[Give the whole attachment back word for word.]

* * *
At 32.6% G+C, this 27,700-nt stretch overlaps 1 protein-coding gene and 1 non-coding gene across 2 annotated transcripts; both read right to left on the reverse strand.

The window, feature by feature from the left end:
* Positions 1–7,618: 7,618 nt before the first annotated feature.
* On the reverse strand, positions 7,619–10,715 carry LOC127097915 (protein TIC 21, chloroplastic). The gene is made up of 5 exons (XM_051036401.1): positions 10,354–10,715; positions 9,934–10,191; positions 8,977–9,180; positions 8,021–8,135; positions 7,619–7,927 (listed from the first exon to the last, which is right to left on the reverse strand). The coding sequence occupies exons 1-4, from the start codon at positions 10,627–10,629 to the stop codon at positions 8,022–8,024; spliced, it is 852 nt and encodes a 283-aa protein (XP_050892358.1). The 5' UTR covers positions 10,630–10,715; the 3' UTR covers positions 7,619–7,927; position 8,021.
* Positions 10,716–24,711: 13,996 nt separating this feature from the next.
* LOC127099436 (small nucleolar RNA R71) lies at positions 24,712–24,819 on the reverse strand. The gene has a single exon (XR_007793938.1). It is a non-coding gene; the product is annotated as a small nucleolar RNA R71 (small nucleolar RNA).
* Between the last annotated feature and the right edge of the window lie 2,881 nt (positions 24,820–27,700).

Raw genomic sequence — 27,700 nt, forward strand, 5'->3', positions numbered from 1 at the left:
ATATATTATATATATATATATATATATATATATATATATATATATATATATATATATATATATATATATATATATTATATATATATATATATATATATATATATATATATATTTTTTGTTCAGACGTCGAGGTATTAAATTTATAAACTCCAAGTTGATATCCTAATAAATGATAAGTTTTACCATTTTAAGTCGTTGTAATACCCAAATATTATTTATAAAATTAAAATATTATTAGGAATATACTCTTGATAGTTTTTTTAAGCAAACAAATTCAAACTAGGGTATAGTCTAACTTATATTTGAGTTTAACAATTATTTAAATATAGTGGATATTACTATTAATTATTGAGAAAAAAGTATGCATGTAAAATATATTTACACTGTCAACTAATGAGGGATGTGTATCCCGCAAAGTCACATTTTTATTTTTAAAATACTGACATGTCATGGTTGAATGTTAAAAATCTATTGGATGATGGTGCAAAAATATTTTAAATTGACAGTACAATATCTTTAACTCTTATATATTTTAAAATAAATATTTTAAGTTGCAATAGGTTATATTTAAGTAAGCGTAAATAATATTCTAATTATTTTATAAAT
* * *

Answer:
At 32.6% G+C, this 27,700-nt stretch overlaps 1 protein-coding gene and 1 non-coding gene across 2 annotated transcripts; both read right to left on the reverse strand.

The window, feature by feature from the left end:
* Positions 1–7,618: 7,618 nt before the first annotated feature.
* On the reverse strand, positions 7,619–10,715 carry LOC127097915 (protein TIC 21, chloroplastic). The gene is made up of 5 exons (XM_051036401.1): positions 10,354–10,715; positions 9,934–10,191; positions 8,977–9,180; positions 8,021–8,135; positions 7,619–7,927 (listed from the first exon to the last, which is right to left on the reverse strand). The coding sequence occupies exons 1-4, from the start codon at positions 10,627–10,629 to the stop codon at positions 8,022–8,024; spliced, it is 852 nt and encodes a 283-aa protein (XP_050892358.1). The 5' UTR covers positions 10,630–10,715; the 3' UTR covers positions 7,619–7,927; position 8,021.
* Positions 10,716–24,711: 13,996 nt separating this feature from the next.
* LOC127099436 (small nucleolar RNA R71) lies at positions 24,712–24,819 on the reverse strand. The gene has a single exon (XR_007793938.1). It is a non-coding gene; the product is annotated as a small nucleolar RNA R71 (small nucleolar RNA).
* Between the last annotated feature and the right edge of the window lie 2,881 nt (positions 24,820–27,700).

Raw genomic sequence — 27,700 nt, forward strand, 5'->3', positions numbered from 1 at the left:
ATATATTATATATATATATATATATATATATATATATATATATATATATATATATATATATATATATATATATATTATATATATATATATATATATATATATATATATATATTTTTTGTTCAGACGTCGAGGTATTAAATTTATAAACTCCAAGTTGATATCCTAATAAATGATAAGTTTTACCATTTTAAGTCGTTGTAATACCCAAATATTATTTATAAAATTAAAATATTATTAGGAATATACTCTTGATAGTTTTTTTAAGCAAACAAATTCAAACTAGGGTATAGTCTAACTTATATTTGAGTTTAACAATTATTTAAATATAGTGGATATTACTATTAATTATTGAGAAAAAAGTATGCATGTAAAATATATTTACACTGTCAACTAATGAGGGATGTGTATCCCGCAAAGTCACATTTTTATTTTTAAAATACTGACATGTCATGGTTGAATGTTAAAAATCTATTGGATGATGGTGCAAAAATATTTTAAATTGACAGTACAATATCTTTAACTCTTATATATTTTAAAATAAATATTTTAAGTTGCAATAGGTTATATTTAAGTAAGCGTAAATAATATTCTAATTATTTTATAAAT